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All The Toddler Potty Training Tips And Info You Need To Potty Train By Age 2

I’ve gone round and round about whether or not to write this post. Potty training is such a sought-after topic and there are so many how-to’s and guides available. But the truth is, I potty trained all 4 of my kids before their second birthday, and people ask me how I did it. So I’m going to tell you. The following is 3300+ words of everything I believe you need to know for toddler toilet training success. All the toddler potty training tips you need to potty train by 2.

I’ll share how I potty trained all mine between 18-24 months and the toilet training troubles I see many moms run into.

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I read one article that stated, “a very small percentage of children will be potty trained before they are 24 months.” I found this interesting since all 4 of mine were (by my definition) fully potty trained by their second birthday. And while I’m no math genius, I believe that’s 100% (within my home?)

cute little boy standing by toilet getting ready to toddler potty train

How difficult is potty training a child by age 2?

Well, it depends on your definition of difficult. It takes a lot of commitment, determination, confidence and follow through. It’s not, however, backbreaking, physically intense labor.

Unfortunately, we’d all agree that commitment and follow through are the parenting areas we all struggle with the most. This is the main reason many moms run into difficulties with toilet training.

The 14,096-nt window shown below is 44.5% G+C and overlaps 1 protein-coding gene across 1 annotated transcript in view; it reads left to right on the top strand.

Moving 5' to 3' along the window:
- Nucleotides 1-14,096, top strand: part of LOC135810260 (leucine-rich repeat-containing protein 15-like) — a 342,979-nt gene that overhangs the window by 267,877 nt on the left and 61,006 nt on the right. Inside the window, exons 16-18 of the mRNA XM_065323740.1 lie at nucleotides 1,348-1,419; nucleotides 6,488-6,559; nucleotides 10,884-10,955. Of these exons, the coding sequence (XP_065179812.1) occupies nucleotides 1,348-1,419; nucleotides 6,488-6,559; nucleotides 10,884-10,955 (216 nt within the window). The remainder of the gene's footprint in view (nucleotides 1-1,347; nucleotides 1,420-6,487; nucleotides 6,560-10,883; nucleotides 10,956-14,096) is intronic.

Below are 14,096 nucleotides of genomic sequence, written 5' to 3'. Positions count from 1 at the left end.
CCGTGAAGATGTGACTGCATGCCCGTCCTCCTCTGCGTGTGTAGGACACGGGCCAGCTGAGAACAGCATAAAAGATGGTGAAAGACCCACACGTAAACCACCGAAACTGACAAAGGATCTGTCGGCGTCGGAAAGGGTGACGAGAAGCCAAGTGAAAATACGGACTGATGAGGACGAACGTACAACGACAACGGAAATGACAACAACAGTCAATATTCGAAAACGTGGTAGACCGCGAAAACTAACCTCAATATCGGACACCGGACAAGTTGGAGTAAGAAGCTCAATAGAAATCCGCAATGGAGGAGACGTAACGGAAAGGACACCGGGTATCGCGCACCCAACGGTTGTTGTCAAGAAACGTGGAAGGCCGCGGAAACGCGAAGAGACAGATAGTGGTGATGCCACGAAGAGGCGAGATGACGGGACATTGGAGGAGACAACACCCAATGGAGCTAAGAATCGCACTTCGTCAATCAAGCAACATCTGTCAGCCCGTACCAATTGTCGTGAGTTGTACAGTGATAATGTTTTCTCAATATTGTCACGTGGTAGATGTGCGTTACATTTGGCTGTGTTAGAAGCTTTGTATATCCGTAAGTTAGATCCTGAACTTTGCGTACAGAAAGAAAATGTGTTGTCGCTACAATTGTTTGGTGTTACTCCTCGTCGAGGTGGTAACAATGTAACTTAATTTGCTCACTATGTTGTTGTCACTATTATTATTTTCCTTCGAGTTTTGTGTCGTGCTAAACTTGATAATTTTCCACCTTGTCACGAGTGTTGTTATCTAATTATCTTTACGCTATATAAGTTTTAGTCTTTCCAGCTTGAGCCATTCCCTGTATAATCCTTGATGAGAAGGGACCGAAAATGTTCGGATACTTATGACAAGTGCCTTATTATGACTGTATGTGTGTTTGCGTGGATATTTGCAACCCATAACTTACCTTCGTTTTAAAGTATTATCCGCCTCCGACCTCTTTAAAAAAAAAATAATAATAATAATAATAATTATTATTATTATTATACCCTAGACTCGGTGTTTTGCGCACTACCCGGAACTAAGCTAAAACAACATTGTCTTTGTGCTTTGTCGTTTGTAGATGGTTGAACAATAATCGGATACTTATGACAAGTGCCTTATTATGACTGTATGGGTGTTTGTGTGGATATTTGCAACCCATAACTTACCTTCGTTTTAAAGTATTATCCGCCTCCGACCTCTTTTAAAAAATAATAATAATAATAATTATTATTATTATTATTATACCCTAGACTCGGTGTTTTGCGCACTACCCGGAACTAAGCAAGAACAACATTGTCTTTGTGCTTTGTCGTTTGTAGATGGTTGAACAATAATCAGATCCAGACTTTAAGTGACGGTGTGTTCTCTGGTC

There are matters you should be aware of before you start potty training. Being aware of these issues ahead of time will make you more likely to succeed, so it’s important we address them.

Often times, it’s the stumbling blocks we don’t know – we don’t know – that trip us up the most. So in the words below you’ll find:

All The Toddler Potty Training Tips You Need To Potty Train By 2

I’ll include the tips that I have experienced, those I’ve witnessed and those I’ve conquered – over the years.

Technical Potty Training Facts.

There is a literal/physical neural developmental pathway that connects in every child’s brain between 18 – 24 months (with the exception of some extreme special needs.) Before that pathway is physically connected peeing and pooping is a reflex. After it is formed, peeing and pooping is a voluntary action. Read more about your child’s brain development in this book.

For instance, before 24 months a child is peeing in pooping in a diaper because she has no choice. Her bladder is full, so it reflexively empties, and the diaper is there to catch it. After 24 months that same child has the cognitive ability to “hold it.” However, if she has not been trained what to do with it, she uses her diaper as a toilet.

Is Going Potty a Cognitive Function or Social Behavior?

Potty training a child as soon as that pathway is connected, means you are training a cognitive function. If you miss that window and train much later, you are then training a social behavior.

Social behaviors are more difficult to train than cognitive functions. Consider the difference between training your child to be polite vs. training her to walk. She wanted to walk. Her brain was already developing toward the function to walk. All you did was help and guide her to accomplish it.